Top Reasons To Leave College

Some of us completed an advanced degree program. Others made it to college, only to leave before earning that magic square of paper.

It seems that more many, not even the allure of parties, casual dating, and living away from mom and dad is enough of an incentive to keep students in school. So, why do ambitious young people drop out of college?

If you’re returning to campus as a sophomore this fall but can’t seem to find all of your friends, don’t be too alarmed. Research shows that thirty percent of college and university students drop out after their first year, and about half of all college students never graduate.

Students are Leaving College without a Degree and Plenty of Debt

Thanks to the financial assistance I received from scholarships, I was able to attend a small, private university in my own hometown. I met a lot of new people during my freshman year, most of who came from out of state. Some of them seemed to disappear after the month-long Christmas break between the fall and spring semesters, and others never returned after summer vacation.

College completion rates have been stagnant in the United States for the past thirty years, which is the main reason that the Obama administration has started a new $12 billion plan to help boost the number of community college graduates by the year 2020.

Despite government assistance and drop-out prevention programs, facts are facts—a large number of students never earn a degree. The sad part is that most of them walk away from school with massive debt and no real skills to earn a decent-paying job.


With almost every degree comes at least a decade of financial misery. Every kid is entitled to a quality college education, but sometimes finding the money to get that education isn’t easy. The average cost of a private, non-profit college is about $35,000 a year. For many, the choice is either to sign their life away to student loans, or pack their bags and head home for cheaper pastures.


It’s tough finding out there’s more to college than keggers and sex. For many kids, high school was easy to blow off. Kids who could coast through high school sometimes hit college and are unprepared for the effort they need to put in to succeed.

There is a big difference in the pre-algrebra they took their freshman year of high school, and the calculus they are required to take in college. Once the academic withdrawals start rolling in, they start looking for a life that’s just a little less challenging.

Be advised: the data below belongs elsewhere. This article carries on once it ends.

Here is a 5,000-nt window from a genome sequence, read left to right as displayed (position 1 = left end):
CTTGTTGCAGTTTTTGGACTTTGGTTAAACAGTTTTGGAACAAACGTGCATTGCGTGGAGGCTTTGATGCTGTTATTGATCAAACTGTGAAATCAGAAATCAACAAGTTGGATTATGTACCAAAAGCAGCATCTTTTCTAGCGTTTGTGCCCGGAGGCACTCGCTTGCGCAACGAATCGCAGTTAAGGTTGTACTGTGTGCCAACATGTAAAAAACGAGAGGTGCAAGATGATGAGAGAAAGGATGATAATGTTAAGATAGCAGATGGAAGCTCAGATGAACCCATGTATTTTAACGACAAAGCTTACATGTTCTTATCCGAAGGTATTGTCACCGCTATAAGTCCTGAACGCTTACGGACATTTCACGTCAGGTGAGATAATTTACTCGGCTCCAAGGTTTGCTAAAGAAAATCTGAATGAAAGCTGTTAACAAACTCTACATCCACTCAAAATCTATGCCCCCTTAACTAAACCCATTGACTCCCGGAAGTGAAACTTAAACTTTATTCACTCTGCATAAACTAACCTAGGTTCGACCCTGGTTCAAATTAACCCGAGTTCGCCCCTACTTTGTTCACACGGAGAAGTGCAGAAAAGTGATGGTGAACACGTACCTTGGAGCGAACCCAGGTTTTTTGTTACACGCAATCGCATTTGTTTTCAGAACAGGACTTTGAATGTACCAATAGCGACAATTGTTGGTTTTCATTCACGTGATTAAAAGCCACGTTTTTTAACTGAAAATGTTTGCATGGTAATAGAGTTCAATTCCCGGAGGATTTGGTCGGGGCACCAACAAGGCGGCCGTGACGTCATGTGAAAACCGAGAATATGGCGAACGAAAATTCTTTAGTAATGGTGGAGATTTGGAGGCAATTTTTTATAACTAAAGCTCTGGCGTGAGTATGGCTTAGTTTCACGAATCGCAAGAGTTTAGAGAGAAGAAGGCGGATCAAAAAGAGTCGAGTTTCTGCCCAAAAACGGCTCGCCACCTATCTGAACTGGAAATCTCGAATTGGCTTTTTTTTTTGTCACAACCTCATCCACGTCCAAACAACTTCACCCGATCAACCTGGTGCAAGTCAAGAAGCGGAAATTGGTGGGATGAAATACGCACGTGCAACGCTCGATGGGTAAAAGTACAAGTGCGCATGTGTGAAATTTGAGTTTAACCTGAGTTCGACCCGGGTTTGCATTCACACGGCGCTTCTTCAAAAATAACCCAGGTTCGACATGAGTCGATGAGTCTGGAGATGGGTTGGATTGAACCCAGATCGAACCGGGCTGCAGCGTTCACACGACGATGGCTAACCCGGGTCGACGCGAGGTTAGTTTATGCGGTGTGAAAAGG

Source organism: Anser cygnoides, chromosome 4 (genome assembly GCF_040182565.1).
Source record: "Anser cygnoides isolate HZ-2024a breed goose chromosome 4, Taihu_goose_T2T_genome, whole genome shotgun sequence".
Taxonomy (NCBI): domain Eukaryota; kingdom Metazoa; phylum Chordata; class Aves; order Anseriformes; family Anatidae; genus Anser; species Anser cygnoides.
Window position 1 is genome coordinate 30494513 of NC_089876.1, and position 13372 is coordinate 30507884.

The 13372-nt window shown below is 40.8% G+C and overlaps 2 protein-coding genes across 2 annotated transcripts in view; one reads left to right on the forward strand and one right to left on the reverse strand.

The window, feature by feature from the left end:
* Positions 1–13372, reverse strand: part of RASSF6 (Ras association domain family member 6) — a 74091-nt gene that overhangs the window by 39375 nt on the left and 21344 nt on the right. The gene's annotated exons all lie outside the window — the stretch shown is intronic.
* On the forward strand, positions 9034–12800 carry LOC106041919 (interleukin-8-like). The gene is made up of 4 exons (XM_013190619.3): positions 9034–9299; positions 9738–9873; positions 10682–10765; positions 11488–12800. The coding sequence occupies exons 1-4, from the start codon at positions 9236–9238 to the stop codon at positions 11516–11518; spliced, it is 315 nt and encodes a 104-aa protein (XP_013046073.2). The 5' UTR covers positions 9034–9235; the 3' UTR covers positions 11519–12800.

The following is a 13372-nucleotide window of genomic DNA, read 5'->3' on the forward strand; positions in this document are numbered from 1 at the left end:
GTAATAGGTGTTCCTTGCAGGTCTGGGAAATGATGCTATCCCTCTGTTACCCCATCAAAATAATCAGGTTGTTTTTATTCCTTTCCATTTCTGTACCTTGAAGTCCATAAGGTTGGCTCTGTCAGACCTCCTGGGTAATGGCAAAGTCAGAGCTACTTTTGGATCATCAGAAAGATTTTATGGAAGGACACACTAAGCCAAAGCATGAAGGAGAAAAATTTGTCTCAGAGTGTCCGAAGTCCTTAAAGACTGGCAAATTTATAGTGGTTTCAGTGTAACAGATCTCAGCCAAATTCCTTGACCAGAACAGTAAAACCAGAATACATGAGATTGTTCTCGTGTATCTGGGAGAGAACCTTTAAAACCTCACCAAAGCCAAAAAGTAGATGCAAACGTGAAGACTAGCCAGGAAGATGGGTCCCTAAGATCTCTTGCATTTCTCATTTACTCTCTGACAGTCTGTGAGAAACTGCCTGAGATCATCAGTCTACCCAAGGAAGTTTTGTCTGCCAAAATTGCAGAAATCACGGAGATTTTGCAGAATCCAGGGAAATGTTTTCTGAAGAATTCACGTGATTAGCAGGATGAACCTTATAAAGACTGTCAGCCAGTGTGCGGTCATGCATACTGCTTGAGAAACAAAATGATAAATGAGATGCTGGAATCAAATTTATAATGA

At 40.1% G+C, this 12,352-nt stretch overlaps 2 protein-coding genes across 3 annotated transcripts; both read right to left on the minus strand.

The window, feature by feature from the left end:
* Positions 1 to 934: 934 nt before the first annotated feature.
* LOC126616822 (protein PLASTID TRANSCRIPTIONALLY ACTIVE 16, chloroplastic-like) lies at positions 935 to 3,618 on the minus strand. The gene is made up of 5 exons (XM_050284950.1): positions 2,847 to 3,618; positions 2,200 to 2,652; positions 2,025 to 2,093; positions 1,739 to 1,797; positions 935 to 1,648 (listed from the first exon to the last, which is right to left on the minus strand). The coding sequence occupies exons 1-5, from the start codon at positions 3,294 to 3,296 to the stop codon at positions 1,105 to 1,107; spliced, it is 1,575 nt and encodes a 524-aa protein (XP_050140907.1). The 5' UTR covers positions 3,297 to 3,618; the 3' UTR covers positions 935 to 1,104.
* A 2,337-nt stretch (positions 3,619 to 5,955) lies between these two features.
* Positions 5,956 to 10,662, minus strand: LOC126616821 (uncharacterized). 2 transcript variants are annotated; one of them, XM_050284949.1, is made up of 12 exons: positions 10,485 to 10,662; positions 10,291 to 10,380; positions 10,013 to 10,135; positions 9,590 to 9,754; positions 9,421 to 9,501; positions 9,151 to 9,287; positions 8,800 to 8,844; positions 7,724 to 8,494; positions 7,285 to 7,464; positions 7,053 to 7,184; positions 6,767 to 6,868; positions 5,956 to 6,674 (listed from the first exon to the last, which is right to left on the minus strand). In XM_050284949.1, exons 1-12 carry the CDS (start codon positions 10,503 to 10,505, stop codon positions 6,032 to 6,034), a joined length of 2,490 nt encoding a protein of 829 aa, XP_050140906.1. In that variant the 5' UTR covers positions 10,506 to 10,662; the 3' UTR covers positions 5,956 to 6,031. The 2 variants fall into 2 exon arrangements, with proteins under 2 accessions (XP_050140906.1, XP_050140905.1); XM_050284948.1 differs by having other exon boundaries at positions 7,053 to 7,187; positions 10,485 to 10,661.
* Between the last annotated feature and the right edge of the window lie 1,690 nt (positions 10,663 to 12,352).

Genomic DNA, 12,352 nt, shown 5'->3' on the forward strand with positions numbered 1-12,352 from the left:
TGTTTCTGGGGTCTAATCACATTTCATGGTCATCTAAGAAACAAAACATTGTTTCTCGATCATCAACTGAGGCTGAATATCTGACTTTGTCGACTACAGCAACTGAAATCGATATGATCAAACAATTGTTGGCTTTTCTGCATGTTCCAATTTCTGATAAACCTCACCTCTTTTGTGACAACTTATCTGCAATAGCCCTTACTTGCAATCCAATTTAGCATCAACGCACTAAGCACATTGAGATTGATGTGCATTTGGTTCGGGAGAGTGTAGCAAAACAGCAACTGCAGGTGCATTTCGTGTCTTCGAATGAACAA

Sometimes college is about making tough choices. Sadly, the world doesn’t stop just because college starts. There are times when the personal life of a student will interfere with their ability to finish a semester. Whether it is a loved one falling ill, or a parent’s loss of a job that forces a kid into the work force, there are times when college has to be put on hold. The only hope is that life won’t get in the way of college forever.


College can be a fun time for a kid. For some, it’s about experimentation and self discovery. For others, sadly it’s about putting their liver through the ringer. It’s hard to make the Dean’s List when they can’t wake up for their noon class. Kids who party too hard don’t study enough, and that kind of routine catches up with them quickly. A semester or two of living the Animal House fantasy will get them kicked out of school.


It’s too bad college can’t figure out the rest of your life for you. Imagine going to your job everyday without direction, knowledge, or even a sense of what’s next. That’s how many kids feel when they go to campus the first time.

Sitting in a classroom gets old when they feel no reason to be there. Some take the step to scale back their education and enroll in community college courses. Others give up the world of academia until they figure out what they want.


Who needs college when there are so many glamorous jobs out there? Some students see college as a means to make themselves more attractive to potential employers. Others see college as getting in the way of potential employment. Those students tend to leave college to join the work force. Some students say “yes” to a dream job. Others quit school and take a job that is more or less limiting to their financial future. There’s hope that it will lead to bigger and better things, but those instances are few and far between.


There are a number of students who go to school and work full time. These students are usually older, and in a position where leaving their job isn’t an option. So, when the balance of job and school gets to be too difficult, something has to give. At that point they have to turn in their textbooks and get back to work.


Heartache might seem like a weak excuse to cut your education short, but it’s real, and it hurts. Relationships are difficult to maintain in college, and breakups can be one big soap opera. The constant painful memories, and the dividing of mutual friends might be too much for a person to take. That’s when students get packing.


College can often bring forlorn looks out of every kid. College is about the unknown. For many kids this is an exciting time. For others it’s just too much. There are a number of students who relish the comforts of home. Everything from the taste of mom’s homemade chili, to the pizza place on the corner, symbolizes security to the homesick college kid. When those old familiar things start calling, it’s time for these students to get home.


The Real Reasons You Leave College

  1. Too much fun at the expense of classes and grades.
  2. A sense of not belonging; a sense of isolation, homesickness.
  3. Academically unprepared; burned-out on education.
  4. Financial constraints; low on funds.
  5. Personal family issues.
  6. Academic climate/fit.
  7. Choice of wrong major; major not offered.
  8. Lack of advising, guidance.
  9. Demands from part-time or full-time employment.
  10. Move to a different geographic location.